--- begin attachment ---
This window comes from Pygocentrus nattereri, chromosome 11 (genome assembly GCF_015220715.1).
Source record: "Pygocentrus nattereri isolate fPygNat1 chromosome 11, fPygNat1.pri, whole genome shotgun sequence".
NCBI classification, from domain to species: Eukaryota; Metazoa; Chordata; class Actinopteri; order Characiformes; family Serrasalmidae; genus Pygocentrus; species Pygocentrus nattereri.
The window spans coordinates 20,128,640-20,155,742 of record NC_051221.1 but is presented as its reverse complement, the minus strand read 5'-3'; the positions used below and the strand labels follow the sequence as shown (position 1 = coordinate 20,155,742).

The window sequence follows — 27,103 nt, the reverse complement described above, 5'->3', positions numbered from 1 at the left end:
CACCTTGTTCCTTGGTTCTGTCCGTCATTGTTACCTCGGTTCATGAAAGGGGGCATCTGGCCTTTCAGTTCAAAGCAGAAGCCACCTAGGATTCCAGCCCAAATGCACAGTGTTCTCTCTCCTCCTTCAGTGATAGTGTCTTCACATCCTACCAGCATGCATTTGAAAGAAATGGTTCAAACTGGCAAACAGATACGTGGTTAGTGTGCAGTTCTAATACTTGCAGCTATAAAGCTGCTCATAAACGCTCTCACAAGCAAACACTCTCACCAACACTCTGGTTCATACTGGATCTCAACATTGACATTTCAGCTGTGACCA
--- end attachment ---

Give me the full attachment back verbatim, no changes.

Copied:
This window comes from Pygocentrus nattereri, chromosome 11 (genome assembly GCF_015220715.1).
Source record: "Pygocentrus nattereri isolate fPygNat1 chromosome 11, fPygNat1.pri, whole genome shotgun sequence".
NCBI classification, from domain to species: Eukaryota; Metazoa; Chordata; class Actinopteri; order Characiformes; family Serrasalmidae; genus Pygocentrus; species Pygocentrus nattereri.
The window spans coordinates 20,128,640-20,155,742 of record NC_051221.1 but is presented as its reverse complement, the minus strand read 5'-3'; the positions used below and the strand labels follow the sequence as shown (position 1 = coordinate 20,155,742).

The window sequence follows — 27,103 nt, the reverse complement described above, 5'->3', positions numbered from 1 at the left end:
CACCTTGTTCCTTGGTTCTGTCCGTCATTGTTACCTCGGTTCATGAAAGGGGGCATCTGGCCTTTCAGTTCAAAGCAGAAGCCACCTAGGATTCCAGCCCAAATGCACAGTGTTCTCTCTCCTCCTTCAGTGATAGTGTCTTCACATCCTACCAGCATGCATTTGAAAGAAATGGTTCAAACTGGCAAACAGATACGTGGTTAGTGTGCAGTTCTAATACTTGCAGCTATAAAGCTGCTCATAAACGCTCTCACAAGCAAACACTCTCACCAACACTCTGGTTCATACTGGATCTCAACATTGACATTTCAGCTGTGACCA